We are living in a fascinating era when the technologies which seemed like they were from science fiction are entering our everyday lives. Or, at least, they’re making the first shaky steps to being a part of our regular reality. One great example of such tech is direct neural interface. On the surface it is just another method of human-machine interaction, but it really is something much more revolutionary.
Modern PC manipulators are a mouse, a keyboard, or a touch-enabled display. Voice or gesture input are becoming more and more pervasive. A computer is already capable of tracking your eye movements or identifying the direction a user looks. The next stage of human-machine interaction is a means of direct computation of neural system signals, presented by direct neural interfaces.
How it all started
The first theoretical insights into this concept are based on the fundamental research carried out by Sechenov and Pavlov, who are the founding fathers of the conditional reflex theory. In Russia, the development of this theory which serves the basis for such devices, started in the middle of the 20th century. The practical application, carried out both in Russia and abroad, was heard of as long ago as the 1970s.
Back in those days, the scientists tried to inject various sensors into lab chimps’ bodies and made them manipulate robots by force of mind in order to get bananas. Curiously, it worked.
As they say, where there’s a will, there’s a way. The key challenge was the fact that in order to make the whole thing work, the scientists had to equip their ‘mind machine’ by a set of electronic components which occupied the whole room nearby.
Now, this challenge can be tackled, as many electronic components became miniscule. Today, any geek can play that chimp from the ’70s. Not to mention the practical use from such technologies and the merits they bring to disabled or paralyzed people.
How it works
To put it simply, human neural system generates, transmits, and processes electrochemical signals in different parts of the body. The ‘electric part’ of those signals can be ‘read’ and ‘interpreted’.
There are different ways to do this; all of them have their advantages and drawbacks. For instance, you can collect the signals via magnetic resonance imaging (MRI), but the needful appliances are too bulky.
It is possible to inject special liquid markers to enable the process, but they may be harmful for a human organism. Finally, one may use tiny sensors. Using such sensors is, in general, the means of using direct neural interfaces.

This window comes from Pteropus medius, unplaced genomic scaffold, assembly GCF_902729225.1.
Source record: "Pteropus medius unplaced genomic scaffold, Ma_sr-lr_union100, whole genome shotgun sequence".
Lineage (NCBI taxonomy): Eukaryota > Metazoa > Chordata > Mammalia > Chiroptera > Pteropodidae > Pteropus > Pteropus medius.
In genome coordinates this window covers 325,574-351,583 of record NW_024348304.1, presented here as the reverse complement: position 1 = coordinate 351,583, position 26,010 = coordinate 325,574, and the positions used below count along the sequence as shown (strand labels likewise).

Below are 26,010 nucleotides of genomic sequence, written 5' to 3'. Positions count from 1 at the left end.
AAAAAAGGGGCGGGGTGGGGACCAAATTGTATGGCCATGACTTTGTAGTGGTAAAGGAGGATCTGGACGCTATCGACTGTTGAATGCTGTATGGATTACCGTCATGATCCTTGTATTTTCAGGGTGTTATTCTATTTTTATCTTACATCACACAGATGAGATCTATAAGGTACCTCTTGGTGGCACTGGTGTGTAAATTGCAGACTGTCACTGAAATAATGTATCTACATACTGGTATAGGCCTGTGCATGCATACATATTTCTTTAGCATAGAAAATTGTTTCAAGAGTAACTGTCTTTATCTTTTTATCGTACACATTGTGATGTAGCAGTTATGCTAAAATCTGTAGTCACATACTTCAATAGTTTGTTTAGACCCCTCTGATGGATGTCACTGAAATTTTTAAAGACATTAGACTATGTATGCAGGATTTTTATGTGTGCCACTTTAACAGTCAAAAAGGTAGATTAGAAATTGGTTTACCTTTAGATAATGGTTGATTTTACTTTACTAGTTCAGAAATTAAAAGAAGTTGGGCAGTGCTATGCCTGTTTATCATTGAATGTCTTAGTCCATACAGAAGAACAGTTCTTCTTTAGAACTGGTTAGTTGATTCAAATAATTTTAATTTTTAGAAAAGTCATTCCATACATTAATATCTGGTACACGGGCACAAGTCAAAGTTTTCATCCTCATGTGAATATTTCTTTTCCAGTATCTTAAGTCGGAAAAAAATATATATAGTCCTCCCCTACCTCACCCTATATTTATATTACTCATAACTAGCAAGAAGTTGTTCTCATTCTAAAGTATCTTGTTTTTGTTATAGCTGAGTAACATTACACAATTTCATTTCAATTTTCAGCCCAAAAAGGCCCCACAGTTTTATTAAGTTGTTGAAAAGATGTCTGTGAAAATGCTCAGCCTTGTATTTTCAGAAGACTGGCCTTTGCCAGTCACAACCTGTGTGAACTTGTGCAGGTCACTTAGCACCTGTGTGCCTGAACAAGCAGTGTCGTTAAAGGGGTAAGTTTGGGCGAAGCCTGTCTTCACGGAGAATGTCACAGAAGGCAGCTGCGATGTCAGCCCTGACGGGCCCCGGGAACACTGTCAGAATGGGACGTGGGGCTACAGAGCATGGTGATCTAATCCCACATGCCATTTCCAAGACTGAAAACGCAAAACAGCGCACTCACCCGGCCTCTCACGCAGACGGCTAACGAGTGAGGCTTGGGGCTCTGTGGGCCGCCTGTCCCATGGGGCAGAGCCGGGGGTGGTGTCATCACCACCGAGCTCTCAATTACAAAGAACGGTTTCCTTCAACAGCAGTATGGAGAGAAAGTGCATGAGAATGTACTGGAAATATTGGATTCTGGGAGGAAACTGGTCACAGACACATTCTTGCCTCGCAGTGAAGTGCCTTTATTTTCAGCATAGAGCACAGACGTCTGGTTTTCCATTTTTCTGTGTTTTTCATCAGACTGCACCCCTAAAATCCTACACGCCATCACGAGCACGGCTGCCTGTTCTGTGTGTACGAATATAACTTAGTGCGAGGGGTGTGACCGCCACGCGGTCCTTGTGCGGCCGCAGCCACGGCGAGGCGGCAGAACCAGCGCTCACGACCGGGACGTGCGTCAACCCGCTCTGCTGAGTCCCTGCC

In our everyday lives we may find one such appliance in a neurologist’s office. It looks like a rubber cap with a ton of sensors and wires attached to it. It serves for diagnostics, but who said it cannot serve other purposes?
We should differentiate between direct neural interfaces and brain-machine interfaces. The latter is a derivation of the first and deals only with brain. Direct neural interfaces deal with different parts of neural system. In essence, we talk about indirect or direct connection to the human’s neural system which we can use to transmit and receive certain signals.
There are many ways to ‘connect’ to a human, and all of them depend on the sensors used. For example, sensors vary in terms of submersion; there are the following types of sensors:
- Non-submerged sensors: the electrodes are positioned on the surface of the skin, or are even a bit detached, like those used in the aforementioned ‘medical cap’.
- Half-submerged sensors: the sensors are positioned on the surface of the brain or close to the nerves.
- Submerged sensors: the sensors are implanted directly and spliced into the brain or nerves. This method is very pervasive and has a lot of side effects: you may accidently tamper with a sensor, which would in turn provoke the process of rejection. Well, anyway, this method is spooky, but nevertheless, it is used.
To ensure a higher quality of the signal, the sensors may be moistured with special liquids, or the signal may be initially processed ‘on the spot’, etc. Then the registered signals are processed by purpose-made hardware and software, and, based on the purpose, yield a certain result.
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Where it can be used
The first purpose that springs to mind is research. If we refer to early studies, we talk about animal experiments. This was where it all started: mice or chimps were injected with tiny electrodes, and then their brain zones or neural system activities were monitored. The collected data helped to enable immersive studies of brain processes.